China likely to issue additional cotton import quotas soon -Traders


Beijing. China will likely issue additional cotton import quotas totaling 1 million metric tons in May to help textile mills, who will welcome the relatively less expensive fiber from overseas, cotton traders and analysts said Friday.

The country was heard to have issued 1.5 million tons of import quotas at the start of the year, including 894,000 tons under a 1% tariff. Cotton imports beyond the quota are subject to a sliding tax rate ranging from 5% to 40%.

“I think government will issue [the additional quotas] in May, as the conditions are now ripe to do so,” an executive with a Shandong cotton trading firm said, adding farmers have already established planting plans and textile firms are facing narrow margins.

Domestic cotton prices are around CNY20,000/ton, about 20% higher than global market prices thanks to a government stockpiling program.

An official with the National Development and Reform Commission, which manages quotas, said in April that Beijing would neither issue new quotas nor release state reserves if cotton prices are weak.

Beijing is worried that increased cotton imports would pressure domestic cotton prices and hurt farmers’ willingness to plant.

Even without additional quotas, China’s 2012 cotton acreage will likely fall 9.4% from a year earlier, according a China Cotton Association estimate.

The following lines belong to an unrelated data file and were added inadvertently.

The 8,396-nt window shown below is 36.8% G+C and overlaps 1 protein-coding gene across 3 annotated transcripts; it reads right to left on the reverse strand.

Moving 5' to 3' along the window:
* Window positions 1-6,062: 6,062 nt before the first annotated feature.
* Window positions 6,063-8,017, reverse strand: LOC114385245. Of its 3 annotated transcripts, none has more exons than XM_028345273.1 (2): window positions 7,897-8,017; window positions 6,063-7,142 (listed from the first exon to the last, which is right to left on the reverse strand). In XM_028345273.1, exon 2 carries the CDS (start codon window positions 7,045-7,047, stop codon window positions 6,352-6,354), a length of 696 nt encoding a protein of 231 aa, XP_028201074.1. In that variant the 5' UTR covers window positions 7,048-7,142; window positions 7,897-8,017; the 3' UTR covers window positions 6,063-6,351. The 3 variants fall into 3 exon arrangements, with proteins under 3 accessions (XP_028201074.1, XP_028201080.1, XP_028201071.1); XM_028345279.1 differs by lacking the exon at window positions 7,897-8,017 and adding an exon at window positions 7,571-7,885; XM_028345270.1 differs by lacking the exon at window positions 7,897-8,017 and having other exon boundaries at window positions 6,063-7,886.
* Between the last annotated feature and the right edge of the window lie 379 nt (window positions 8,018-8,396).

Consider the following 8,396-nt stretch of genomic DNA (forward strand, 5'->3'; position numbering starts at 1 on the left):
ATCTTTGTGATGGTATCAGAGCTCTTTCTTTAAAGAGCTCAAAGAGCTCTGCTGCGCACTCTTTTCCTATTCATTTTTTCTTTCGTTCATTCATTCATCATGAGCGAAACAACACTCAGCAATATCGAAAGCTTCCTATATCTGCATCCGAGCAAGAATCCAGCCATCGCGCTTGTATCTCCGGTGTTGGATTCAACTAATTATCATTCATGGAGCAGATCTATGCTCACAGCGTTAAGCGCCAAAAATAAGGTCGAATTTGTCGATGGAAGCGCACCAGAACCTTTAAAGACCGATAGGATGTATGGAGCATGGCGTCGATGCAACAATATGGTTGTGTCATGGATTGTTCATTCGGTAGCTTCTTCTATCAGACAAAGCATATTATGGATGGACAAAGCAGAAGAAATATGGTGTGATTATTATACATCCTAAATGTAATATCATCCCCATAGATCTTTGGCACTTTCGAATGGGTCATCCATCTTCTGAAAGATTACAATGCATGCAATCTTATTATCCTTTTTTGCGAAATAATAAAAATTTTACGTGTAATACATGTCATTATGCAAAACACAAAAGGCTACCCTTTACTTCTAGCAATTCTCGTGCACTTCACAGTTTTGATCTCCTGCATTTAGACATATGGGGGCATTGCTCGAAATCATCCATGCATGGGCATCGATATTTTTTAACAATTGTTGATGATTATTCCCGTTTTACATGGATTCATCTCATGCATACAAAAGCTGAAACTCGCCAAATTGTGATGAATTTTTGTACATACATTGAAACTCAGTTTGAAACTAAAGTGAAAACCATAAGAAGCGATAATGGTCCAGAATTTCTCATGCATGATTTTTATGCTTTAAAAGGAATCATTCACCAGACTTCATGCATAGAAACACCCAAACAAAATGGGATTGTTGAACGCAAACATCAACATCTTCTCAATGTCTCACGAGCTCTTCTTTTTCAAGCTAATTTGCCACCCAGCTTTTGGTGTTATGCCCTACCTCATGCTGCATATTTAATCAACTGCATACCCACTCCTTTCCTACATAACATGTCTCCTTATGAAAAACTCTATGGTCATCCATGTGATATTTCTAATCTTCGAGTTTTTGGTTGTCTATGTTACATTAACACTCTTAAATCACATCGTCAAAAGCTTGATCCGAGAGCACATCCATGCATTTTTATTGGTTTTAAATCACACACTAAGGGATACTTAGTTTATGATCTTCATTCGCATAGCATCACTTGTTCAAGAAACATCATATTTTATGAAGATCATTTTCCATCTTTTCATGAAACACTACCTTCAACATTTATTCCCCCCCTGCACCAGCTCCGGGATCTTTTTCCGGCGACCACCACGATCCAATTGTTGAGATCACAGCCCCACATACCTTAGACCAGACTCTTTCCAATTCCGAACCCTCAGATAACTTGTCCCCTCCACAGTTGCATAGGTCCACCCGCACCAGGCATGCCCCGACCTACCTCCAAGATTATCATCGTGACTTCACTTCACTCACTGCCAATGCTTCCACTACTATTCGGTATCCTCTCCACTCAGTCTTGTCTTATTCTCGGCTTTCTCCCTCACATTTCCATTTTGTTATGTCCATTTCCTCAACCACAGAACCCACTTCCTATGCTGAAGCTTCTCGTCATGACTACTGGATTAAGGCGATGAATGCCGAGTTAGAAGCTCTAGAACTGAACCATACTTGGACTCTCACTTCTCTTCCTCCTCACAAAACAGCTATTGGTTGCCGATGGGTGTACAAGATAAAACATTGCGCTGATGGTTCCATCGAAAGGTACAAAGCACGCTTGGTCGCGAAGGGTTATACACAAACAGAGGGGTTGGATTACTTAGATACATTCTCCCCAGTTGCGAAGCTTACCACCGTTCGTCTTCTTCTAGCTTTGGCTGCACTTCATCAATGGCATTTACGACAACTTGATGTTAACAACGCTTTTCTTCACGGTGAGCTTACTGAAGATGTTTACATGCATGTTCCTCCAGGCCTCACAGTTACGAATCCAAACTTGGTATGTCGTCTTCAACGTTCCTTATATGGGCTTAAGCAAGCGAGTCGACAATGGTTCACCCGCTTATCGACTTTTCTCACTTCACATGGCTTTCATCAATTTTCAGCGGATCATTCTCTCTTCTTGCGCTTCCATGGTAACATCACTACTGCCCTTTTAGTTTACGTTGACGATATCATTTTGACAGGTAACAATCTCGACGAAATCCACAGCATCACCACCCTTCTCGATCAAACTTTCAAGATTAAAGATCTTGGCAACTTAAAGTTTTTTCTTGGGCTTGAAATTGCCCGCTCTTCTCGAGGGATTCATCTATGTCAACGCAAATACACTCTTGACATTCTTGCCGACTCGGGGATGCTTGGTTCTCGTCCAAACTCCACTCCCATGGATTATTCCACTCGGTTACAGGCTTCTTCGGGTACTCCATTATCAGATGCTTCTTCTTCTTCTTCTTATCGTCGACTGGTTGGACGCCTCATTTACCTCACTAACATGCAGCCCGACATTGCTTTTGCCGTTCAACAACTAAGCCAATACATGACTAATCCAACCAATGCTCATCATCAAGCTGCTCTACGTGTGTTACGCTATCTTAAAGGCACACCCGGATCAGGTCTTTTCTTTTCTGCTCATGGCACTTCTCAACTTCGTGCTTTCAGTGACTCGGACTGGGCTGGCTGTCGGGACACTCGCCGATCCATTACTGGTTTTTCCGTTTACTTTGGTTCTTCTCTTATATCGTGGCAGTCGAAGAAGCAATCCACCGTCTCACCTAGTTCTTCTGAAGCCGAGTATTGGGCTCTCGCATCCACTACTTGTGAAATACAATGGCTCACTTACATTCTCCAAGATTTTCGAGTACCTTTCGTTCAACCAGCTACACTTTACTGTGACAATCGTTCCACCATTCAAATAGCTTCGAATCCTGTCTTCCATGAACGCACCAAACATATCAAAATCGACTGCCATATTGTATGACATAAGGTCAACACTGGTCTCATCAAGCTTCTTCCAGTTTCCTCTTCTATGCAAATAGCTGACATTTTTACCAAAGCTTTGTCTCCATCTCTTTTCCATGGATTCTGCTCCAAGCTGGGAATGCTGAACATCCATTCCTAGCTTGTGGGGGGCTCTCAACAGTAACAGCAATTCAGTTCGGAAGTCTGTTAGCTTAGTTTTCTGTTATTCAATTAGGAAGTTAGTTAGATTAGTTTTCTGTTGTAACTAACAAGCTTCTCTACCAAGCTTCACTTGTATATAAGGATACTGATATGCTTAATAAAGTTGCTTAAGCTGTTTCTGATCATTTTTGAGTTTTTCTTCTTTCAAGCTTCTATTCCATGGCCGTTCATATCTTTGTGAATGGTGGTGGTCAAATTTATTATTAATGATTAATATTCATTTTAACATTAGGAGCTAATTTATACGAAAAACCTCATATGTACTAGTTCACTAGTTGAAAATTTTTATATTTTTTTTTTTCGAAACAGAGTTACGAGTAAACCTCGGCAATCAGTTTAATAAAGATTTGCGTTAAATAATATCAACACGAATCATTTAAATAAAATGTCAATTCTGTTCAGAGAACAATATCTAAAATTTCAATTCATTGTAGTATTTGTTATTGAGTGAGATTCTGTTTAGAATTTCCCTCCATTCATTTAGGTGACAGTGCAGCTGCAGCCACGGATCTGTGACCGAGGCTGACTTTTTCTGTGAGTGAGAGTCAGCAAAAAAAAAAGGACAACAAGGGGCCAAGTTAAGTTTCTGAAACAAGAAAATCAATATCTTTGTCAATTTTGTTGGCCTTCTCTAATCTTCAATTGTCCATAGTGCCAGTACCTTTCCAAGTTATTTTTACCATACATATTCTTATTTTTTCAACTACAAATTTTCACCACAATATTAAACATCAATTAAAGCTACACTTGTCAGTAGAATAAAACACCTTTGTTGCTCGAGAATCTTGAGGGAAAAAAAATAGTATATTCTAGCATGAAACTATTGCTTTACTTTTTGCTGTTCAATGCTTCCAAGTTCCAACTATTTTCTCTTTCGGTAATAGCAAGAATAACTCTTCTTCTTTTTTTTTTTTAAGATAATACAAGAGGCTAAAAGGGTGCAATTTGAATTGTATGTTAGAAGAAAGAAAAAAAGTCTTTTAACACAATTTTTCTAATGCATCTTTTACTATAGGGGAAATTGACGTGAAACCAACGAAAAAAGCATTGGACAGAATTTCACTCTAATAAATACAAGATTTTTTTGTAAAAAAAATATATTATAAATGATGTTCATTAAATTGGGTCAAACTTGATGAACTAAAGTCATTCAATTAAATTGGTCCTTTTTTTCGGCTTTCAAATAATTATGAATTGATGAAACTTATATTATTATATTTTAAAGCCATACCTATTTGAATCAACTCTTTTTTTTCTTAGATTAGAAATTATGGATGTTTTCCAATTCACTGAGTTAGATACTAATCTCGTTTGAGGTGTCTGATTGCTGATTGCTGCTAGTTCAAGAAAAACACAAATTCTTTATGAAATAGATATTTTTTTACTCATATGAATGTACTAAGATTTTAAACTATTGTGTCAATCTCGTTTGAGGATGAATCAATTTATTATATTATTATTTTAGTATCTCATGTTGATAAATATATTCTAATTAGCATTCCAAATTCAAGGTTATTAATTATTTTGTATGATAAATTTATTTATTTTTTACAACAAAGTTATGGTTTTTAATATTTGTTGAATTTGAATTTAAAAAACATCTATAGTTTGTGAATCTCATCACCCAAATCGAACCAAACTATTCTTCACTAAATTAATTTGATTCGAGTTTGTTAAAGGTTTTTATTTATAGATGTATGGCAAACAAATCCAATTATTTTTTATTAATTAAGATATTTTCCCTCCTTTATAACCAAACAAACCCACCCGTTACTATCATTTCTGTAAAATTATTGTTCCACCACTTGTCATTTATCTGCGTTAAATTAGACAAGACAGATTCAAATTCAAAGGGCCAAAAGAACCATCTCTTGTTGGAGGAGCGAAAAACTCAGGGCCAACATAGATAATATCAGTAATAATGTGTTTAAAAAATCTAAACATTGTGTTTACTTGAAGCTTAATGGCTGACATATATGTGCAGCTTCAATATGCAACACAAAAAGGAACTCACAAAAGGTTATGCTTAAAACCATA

The government’s reluctance to issue new quotas has resulted in record stocks of cotton in China’s bonded areas awaiting customs clearance.

More than 900,000 tons of the fiber, much of it from India, is in the bonded warehouses, Wonder Futures Co. analyst Du Ying said. With the warehouses around full capacity, fresh bookings at tariff-free zones are tapering off as global cotton exporters and intermediaries await Chinese buyers.

More than 60% of the cotton at Qingdao bonded areas is owned by major exporters Louis Dreyfus, Paul Reinhart and Allenberg Cotton Co., while the remainder belongs to Chinese firms who are awaiting import quotas so they can clear customs, a Qingdao-based cotton importer said.

Du said the NDRC will likely release some government reserves in July and August to meet market demand.

“The national stockpiler needs to clear some warehouses for new crops, and there is also demand from textile companies,” Du said.

Meanwhile, Beijing is likely to issue 500,000 tons to 1 million tons of import quotas soon, said Du, who added that the full-year quota cap is around 2.5 million tons.

China National Cotton Reserves Corporation is holding around 4.4 million tons of cotton in its warehouses, according to industry estimates